Qualley remembers being obsessed with the 1998 remake of The Parent Trap with Lindsay Lohan, Dennis Quaid, and Natasha Richardson, about identical twins who conspire to get their divorced parents to reconcile. “I would tell my mom how much I loved The Parent Trap and be like, ‘We should watch it. It’s a really smart movie. They make a lot of good decisions in that movie.’ ” Not long after, MacDowell went off to shoot Dinner With Friends with Quaid. “She comes home and she’s like, ‘Margaret, I know how much you love The Parent Trap …’ And I was like, ‘Yeah?’ and waiting with bated breath, hoping my parents were getting back together. And then in walks Dennis Quaid—her new boyfriend,” she recalls. “I wasn’t living in Hollywood; I was living in a normal suburban town. But then I would have these ‘What in the world?’ moments.”
Shooting Maid on Vancouver Island gave Qualley an opportunity to spend time with her mother early on in the pandemic.
“I was living in a normal suburban town. But then I would have these ‘What in the world?’ moments.”
Making Stars at Noon offered her a chance to do the same with her father. The film is based on a 1986 novel by Denis Johnson about an American woman who becomes stranded in Nicaragua during the revolution of 1984. But the director, Claire Denis, decided to shift the narrative to the present day and production to Panama, where Paul had been living since Margaret left for boarding school.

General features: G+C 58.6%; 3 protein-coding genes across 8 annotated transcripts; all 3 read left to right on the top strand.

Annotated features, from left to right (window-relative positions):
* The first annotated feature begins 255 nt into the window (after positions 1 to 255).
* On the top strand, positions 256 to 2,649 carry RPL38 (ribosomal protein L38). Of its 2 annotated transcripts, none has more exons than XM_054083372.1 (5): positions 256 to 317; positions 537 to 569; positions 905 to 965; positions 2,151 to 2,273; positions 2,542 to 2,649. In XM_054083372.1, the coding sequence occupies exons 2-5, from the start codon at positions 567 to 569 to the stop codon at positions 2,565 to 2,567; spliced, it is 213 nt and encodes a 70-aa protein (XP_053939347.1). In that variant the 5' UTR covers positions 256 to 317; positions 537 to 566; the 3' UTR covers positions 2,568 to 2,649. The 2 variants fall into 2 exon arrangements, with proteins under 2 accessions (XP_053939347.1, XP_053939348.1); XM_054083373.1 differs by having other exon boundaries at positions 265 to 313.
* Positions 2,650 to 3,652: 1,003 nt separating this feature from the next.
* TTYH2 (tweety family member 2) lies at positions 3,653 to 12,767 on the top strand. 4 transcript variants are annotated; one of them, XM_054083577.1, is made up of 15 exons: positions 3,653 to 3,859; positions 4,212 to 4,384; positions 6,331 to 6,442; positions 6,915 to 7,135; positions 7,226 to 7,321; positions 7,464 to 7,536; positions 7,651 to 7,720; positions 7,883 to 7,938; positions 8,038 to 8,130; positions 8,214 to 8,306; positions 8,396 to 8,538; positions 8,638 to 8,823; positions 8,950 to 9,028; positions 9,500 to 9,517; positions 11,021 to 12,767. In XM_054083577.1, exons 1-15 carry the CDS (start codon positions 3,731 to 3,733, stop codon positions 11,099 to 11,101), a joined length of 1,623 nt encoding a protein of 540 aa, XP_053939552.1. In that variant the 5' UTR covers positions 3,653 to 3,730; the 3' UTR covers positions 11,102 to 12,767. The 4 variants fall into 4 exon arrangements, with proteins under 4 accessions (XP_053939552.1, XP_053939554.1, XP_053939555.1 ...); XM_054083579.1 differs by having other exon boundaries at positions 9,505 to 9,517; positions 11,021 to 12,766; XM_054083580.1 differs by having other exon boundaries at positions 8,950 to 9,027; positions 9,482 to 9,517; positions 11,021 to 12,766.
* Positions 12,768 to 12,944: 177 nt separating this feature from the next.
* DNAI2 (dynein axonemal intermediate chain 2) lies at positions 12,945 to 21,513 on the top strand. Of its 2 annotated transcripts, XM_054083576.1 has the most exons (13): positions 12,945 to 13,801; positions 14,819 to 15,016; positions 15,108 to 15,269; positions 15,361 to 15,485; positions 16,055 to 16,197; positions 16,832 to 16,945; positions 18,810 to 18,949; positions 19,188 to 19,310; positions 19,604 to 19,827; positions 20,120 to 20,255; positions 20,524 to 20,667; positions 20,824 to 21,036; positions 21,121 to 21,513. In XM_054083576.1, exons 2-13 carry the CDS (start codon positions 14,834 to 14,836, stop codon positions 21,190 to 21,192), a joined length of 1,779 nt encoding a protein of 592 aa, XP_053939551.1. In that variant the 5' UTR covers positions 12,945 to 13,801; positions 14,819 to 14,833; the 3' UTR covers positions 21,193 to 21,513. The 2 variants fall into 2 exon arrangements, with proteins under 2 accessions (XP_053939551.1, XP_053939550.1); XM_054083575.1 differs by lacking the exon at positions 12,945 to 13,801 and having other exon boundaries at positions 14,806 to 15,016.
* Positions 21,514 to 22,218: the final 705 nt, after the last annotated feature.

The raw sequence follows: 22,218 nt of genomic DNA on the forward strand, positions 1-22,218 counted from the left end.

Because of her work schedule and then the pandemic, Qualley hadn’t seen her father in person at that point in almost three years. He moved into the room next to hers in the hotel where she was staying and went to set with her every day. They even went back to a casino they’d gone to the first time she visited when she was 14, where she won $100 and the women at the cashier’s window mistook her for a sex worker. But she had another agenda: to convince Paul to move back to the U.S. “I brought him back at the end of the movie,” she says. “I’m so happy he’s home. Everyone wanted it, but I was the soldier who went out on the mission.”